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When a Child is Attacked at School...Who is Responsible?

As reported in the New York Daily news, a 16-year-old high school student, Stephauan Powell, and his mother are suing Lehmann High School in the Bronx for $5.5 million in damages, claiming that the school and the Department of Education failed to protect the 16-year-old from intentional violence on school property. 

Stephauan Powell was slashed with a razor across his face and throat by another high school student due to bad blood between them. The student, despite the presence and use of metal detectors, was able to sneak the razor onto campus. Powell, who was blindsided by the attack, required 20 stitches on his face. Though Powell's attacker was charged with first degree attempted assault in the Bronx County Family Court, there is still the issue of the school's duty to protect its students from on-campus violence, harassment, and bullying. 

What is the School's Liability?

In a study discussing school liability in circumstances of wrongful death, serious injury, sexual harassment, and bullying on school grounds, a trend has been observed showing that schools have been winning the majority of the liability cases against them.

When students are injured at school, it is usually unintentional and accidental in nature. Though our media depicts the rising number of incidents of violence in school, a study shows that a child is nine times more likely to be injured accidentally at school than intentionally. The sampling of school negligence cases have showed that the prominent reason for districts winning favorable results (46 percent) has been due to government and official immunity. Forty-one percent of cases that were decided against the injured student were because they were unable to prove breach of duty of the school.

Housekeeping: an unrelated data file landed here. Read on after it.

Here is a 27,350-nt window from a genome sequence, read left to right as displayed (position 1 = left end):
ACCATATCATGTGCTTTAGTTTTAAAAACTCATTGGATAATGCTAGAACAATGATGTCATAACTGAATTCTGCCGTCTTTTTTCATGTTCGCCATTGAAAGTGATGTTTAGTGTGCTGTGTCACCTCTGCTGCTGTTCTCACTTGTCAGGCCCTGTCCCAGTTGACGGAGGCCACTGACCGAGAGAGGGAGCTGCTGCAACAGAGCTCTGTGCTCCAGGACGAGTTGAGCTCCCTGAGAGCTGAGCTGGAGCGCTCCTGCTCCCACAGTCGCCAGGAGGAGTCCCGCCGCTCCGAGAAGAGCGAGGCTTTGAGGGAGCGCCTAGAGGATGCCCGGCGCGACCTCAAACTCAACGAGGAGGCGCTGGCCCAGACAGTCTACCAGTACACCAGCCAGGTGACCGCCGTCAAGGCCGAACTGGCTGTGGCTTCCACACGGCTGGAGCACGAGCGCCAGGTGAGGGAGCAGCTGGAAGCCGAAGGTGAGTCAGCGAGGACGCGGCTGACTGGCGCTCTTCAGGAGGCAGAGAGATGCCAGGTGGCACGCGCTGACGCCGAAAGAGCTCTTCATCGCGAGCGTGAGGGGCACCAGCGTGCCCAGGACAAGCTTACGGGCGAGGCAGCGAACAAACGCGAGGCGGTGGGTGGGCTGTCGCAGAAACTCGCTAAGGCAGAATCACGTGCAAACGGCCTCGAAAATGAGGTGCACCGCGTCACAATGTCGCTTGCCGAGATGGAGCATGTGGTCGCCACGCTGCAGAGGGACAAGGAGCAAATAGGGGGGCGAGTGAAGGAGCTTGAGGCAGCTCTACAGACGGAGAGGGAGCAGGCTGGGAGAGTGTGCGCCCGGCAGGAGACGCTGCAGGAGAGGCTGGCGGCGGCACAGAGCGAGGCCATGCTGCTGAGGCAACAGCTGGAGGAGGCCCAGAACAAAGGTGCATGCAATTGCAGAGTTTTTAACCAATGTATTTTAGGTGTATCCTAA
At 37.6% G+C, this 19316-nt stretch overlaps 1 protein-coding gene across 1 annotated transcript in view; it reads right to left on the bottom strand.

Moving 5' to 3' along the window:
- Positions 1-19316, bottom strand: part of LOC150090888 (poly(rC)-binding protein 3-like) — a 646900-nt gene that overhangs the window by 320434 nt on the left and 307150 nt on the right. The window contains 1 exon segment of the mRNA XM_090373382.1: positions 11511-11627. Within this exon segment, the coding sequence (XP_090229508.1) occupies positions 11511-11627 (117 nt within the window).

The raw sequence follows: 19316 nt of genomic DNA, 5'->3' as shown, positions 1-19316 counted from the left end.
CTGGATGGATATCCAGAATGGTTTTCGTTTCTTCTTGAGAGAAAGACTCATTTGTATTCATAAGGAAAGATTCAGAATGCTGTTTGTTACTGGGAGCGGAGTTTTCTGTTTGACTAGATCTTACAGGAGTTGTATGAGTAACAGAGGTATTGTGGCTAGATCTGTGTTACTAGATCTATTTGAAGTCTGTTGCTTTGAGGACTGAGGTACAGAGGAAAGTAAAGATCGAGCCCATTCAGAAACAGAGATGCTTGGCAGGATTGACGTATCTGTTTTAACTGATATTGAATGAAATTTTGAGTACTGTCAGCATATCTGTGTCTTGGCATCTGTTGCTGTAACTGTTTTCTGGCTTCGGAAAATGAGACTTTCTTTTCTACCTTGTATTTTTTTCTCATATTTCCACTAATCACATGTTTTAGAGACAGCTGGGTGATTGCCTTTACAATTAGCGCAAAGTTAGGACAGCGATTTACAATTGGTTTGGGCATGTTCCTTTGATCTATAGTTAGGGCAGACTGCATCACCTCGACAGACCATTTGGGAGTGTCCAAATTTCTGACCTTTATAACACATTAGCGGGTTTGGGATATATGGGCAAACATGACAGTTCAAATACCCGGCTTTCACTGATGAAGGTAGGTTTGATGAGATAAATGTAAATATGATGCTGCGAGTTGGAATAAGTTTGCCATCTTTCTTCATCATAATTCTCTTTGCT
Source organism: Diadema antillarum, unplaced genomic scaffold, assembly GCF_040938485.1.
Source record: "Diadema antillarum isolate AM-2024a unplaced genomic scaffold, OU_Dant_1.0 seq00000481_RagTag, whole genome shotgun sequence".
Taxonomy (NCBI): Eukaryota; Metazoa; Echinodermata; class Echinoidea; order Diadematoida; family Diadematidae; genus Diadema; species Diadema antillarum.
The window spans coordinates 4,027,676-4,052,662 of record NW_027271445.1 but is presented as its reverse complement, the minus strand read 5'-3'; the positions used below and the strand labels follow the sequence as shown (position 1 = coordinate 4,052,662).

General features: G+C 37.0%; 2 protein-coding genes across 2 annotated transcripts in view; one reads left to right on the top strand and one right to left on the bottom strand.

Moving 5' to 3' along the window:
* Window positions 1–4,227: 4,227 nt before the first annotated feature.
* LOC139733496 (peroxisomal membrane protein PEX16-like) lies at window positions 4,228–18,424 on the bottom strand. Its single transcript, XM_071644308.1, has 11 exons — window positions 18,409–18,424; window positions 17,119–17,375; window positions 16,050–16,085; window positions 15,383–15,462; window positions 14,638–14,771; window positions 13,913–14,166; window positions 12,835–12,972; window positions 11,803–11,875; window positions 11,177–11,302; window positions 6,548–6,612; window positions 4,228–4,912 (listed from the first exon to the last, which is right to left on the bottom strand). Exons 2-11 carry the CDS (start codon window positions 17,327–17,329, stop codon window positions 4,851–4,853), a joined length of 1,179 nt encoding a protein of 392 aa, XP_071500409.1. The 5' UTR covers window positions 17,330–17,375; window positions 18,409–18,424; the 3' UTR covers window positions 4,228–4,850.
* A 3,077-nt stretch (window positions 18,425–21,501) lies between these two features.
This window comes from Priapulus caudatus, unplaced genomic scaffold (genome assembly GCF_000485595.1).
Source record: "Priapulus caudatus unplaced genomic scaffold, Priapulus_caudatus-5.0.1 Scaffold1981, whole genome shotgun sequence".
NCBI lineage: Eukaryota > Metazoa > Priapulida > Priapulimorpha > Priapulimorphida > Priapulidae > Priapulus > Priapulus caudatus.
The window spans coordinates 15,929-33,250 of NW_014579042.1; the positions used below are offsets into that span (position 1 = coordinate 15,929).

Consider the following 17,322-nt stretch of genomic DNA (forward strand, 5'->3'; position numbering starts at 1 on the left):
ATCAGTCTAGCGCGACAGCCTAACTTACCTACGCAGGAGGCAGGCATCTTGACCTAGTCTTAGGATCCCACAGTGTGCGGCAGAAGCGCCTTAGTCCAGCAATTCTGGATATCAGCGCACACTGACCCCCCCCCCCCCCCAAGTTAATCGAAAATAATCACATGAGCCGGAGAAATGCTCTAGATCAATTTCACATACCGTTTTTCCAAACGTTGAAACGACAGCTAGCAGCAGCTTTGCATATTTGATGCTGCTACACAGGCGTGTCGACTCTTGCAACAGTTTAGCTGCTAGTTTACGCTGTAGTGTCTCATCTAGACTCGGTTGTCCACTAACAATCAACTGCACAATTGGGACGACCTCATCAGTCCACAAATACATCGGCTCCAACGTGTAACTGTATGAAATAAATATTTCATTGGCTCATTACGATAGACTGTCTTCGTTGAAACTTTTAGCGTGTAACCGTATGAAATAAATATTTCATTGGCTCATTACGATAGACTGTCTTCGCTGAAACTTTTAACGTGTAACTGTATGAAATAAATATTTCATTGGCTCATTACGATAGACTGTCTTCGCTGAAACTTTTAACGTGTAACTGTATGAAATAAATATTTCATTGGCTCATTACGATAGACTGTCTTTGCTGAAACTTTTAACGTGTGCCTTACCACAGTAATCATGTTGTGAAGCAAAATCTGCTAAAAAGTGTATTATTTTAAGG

Elements to Establish a Negligence Case Against a School

When framing negligence cases that occur on school grounds, and more specifically with regards to intentional tort cases like the one here, in which one student has an intent to harm another, there are a few elements that need to be found before an injured student may be able to bring an action:

  1. The school, as well as its faculty, has a duty to protect its students. Teacher and other faculty members are trained to anticipate a variety of possible dangers, and part of the duty of protection is to vigilantly supervise the students within the perimeter.
  2. The school faculty must take reasonable steps to protect a student from anticipated dangers. This could mean keeping an eye out for troubled students or students who seem prone to violence and reporting them, or keeping an eye out for weapons or other harmful tools. For example, if the school knew or had reason to know that Powell and the student had bad blood between them, they should have taken reasonable steps to stop and hinder any confrontation.
  3. Proximate cause means that the student's injury was caused because a faculty member did not exercise a reasonable standard of care. With Powell's case, a teacher who may have known that there was bad blood between the boys did not take action to prevent the slashing, and therefore Powell's injury was a result of the teacher not acting to protect him from a known or foreseeable harm.
  4. There was an actual injury. In this case, Powell has 20 stitches to prove he has an actual injury. His mother's emotional trauma may be more difficult to show.

NYC Personal Injury Attorneys

If your child has been injured on school grounds, please contact one of our experienced personal injury attorneys at Keogh Crispi, P.C. We serve clients in the New York City area, and we will be able to help evaluate whether your child's school was liable for his/her injuries. Please contact us for an initial consultation either by calling us at 212-818-0600 or by sending us a message online.

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